Hi, all! First of all, I’d like to give major kudos to Melinda, for always having the best ideas. I’m really looking forward to checking out your blogs. I’m hoping that this exercise gets me more comfortable with the format and gets me thinking about using my words more often.
My theme for the new year has been beauty.
I grew up in a puritanical sect of Protestantism and often find myself siding with Judas in the parable of the sinful woman: why waste all that money? Couldn’t she have washed his feet with water, received forgiveness, and then given the money to the poor? Was wasting the perfume one of the sins that He forgave? What about all the beautiful things in my life?
You catch my drift.
I decided to challenge my existential guilt. For Christmas, I asked for an expensive bottle of perfume. ( Mon Paris Florale by YSL for those of you sniffing along at home.) I put it on every morning before I go to work. It makes me happy. I feel like I smell like I’m beautiful. I talk to the Theotokos, whose myrrh streaming icons smell like roses, and I feel like I belong to her.
I work as a cashier at a very busy gas station. There is no logical reason to wear expensive perfume to count people’s money. Half the time, the perfume is washed off, because I’m baking pizza or assembling hamburgers. I’m not trying to impress anyone, but I’ve gotten some humorous reviews.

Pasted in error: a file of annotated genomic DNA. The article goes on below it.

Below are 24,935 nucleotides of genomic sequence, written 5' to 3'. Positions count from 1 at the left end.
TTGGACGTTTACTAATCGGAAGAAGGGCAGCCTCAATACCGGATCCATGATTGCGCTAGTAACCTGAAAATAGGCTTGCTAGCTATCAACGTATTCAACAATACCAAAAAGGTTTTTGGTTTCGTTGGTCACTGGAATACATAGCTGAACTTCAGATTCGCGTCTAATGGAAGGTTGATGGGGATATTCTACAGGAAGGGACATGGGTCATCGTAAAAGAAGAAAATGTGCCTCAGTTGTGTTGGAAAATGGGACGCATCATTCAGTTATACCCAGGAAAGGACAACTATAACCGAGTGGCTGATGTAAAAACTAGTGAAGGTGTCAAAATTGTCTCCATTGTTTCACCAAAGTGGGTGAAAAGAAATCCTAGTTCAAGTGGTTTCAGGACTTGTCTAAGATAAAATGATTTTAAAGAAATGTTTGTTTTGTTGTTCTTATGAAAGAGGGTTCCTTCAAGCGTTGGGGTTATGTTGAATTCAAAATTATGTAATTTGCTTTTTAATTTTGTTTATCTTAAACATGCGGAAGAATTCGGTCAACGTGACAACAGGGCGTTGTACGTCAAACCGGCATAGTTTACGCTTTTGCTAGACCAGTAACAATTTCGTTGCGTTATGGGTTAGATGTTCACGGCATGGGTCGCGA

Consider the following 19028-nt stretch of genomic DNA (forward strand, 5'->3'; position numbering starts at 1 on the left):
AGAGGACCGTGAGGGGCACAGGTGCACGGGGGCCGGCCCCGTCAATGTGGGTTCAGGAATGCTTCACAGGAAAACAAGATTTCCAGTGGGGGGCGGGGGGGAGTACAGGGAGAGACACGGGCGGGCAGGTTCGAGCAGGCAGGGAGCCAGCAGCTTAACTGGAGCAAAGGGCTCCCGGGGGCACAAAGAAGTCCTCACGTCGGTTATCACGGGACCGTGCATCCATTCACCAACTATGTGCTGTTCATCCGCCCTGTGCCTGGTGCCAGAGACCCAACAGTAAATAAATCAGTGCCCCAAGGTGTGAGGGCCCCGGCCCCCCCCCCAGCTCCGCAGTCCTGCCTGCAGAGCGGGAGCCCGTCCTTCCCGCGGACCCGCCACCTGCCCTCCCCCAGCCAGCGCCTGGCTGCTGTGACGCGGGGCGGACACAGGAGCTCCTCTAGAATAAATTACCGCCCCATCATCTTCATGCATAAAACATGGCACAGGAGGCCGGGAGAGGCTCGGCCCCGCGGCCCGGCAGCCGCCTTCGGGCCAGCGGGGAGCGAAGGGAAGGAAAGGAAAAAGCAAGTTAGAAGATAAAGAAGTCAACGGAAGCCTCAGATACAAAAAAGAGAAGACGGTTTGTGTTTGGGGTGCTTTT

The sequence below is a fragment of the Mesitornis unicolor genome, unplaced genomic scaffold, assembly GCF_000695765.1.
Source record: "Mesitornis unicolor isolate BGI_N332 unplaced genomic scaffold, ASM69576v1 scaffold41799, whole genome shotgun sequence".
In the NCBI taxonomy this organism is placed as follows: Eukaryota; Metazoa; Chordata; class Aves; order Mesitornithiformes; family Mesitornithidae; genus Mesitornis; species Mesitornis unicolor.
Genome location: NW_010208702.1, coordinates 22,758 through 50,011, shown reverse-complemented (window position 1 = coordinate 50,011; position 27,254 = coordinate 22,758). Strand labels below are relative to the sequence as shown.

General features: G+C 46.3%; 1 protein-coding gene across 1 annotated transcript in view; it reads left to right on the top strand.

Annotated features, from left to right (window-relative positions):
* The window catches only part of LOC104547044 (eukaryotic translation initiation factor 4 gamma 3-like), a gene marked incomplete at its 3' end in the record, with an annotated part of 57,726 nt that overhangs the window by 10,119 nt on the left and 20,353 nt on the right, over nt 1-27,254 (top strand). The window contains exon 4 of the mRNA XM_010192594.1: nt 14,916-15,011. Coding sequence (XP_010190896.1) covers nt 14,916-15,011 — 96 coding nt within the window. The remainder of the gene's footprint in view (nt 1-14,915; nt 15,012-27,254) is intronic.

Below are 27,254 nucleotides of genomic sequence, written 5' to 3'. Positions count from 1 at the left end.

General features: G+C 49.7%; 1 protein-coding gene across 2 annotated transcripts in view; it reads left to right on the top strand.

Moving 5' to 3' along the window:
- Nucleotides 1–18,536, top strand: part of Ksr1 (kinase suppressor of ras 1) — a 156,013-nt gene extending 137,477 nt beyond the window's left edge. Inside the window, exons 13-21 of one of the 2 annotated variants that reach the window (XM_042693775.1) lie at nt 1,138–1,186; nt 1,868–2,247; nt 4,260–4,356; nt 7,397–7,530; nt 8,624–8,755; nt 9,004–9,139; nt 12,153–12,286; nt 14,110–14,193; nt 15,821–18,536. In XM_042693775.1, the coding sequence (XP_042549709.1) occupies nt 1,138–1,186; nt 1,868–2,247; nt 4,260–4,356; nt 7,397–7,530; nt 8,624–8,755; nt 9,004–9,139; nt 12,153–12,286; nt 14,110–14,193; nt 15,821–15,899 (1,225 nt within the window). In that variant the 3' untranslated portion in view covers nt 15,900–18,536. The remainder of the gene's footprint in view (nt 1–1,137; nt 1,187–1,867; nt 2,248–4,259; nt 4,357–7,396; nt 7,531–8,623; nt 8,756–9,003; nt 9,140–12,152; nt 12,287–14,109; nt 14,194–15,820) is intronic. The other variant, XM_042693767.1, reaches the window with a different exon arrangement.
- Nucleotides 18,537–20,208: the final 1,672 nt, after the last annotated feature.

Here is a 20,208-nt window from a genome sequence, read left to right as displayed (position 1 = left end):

“You smell like a rich person.”
“It’s strangely satisfying? I don’t know what it is, but I like it.”
I’ve noticed that young men are more likely to hit on me. Since I live in Good ‘Ol Country, which is simultaneously the meth capital of the South, and since I work customer service, I smile and I hope that they’re being sincere.
I wear dangly earrings. I wrap my hair in pretty scarves. I wear expensive perfume, enjoy my eyeliner and my sparkly shadow, and keep my $185 24k gold baptismal cross over my heart. Most of the time, I walk a treacherous line between loving the concrete beauty in my life and feeling guilty and ashamed that I have beautiful things.
My priest has advised that I don’t try and untangle the difference between loving beauty and loving the beautiful things of the world. In the meantime, I’ll keep trying to learn to love beauty for its own sake – and to not feel guilty for enjoying beautiful things.